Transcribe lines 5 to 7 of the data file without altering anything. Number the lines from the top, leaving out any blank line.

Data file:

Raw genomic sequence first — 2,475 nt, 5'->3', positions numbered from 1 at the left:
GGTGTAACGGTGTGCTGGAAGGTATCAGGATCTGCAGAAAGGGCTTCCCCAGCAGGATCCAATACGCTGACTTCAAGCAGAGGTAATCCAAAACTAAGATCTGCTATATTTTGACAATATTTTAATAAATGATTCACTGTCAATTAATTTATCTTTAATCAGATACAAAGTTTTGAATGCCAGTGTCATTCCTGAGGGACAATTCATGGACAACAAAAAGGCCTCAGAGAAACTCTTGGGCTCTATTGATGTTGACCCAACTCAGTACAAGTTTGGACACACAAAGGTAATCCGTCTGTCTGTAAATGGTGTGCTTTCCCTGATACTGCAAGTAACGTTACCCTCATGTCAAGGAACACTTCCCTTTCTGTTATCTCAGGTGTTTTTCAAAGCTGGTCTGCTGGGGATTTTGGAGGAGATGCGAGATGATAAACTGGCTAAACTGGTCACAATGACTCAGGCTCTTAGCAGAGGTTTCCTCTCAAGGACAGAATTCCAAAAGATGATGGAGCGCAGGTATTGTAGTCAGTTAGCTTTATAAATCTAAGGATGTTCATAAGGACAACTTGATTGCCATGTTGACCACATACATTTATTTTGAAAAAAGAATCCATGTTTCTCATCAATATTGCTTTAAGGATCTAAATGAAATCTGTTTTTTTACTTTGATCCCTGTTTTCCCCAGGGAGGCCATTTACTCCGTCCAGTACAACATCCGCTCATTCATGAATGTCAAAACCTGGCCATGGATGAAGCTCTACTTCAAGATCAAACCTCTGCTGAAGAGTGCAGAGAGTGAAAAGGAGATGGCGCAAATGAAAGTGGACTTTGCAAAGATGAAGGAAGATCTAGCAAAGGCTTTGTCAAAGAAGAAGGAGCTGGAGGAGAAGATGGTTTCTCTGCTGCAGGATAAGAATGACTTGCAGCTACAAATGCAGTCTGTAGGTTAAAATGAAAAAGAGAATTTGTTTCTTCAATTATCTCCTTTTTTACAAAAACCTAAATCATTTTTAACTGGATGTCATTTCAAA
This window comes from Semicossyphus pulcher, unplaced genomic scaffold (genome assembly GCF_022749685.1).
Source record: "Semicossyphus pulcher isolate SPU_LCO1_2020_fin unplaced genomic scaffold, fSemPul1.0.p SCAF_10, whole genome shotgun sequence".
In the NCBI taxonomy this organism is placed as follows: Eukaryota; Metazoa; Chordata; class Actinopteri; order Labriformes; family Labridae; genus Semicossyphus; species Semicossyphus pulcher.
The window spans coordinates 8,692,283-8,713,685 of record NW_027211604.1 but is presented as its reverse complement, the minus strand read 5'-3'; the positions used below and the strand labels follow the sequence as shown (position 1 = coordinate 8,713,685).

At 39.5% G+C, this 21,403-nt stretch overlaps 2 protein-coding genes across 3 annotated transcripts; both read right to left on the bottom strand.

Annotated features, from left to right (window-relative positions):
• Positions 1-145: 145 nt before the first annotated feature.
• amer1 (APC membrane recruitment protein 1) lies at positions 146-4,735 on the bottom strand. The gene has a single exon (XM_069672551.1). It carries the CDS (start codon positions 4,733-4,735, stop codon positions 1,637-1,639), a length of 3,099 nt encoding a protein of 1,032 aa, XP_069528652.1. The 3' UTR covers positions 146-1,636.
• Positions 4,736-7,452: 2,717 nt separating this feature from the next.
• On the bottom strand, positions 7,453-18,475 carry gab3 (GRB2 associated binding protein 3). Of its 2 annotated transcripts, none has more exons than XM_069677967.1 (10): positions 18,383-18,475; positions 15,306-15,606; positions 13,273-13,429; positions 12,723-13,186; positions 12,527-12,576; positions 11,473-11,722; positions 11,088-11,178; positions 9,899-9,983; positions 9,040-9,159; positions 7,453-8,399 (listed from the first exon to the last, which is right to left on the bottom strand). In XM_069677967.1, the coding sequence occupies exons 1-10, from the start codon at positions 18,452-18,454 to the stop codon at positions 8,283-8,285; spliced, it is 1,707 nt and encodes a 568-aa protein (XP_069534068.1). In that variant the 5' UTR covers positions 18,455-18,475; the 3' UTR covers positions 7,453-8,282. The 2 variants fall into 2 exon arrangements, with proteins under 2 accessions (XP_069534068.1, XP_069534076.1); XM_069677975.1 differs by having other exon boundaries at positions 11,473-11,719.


In the NCBI taxonomy this organism is placed as follows: Eukaryota; Metazoa; Chordata; class Actinopteri; order Labriformes; family Labridae; genus Semicossyphus; species Semicossyphus pulcher.
The window spans coordinates 8,692,283-8,713,685 of record NW_027211604.1 but is presented as its reverse complement, the minus strand read 5'-3'; the positions used below and the strand labels follow the sequence as shown (position 1 = coordinate 8,713,685).

At 39.5% G+C, this 21,403-nt stretch overlaps 2 protein-coding genes across 3 annotated transcripts; both read right to left on the bottom strand.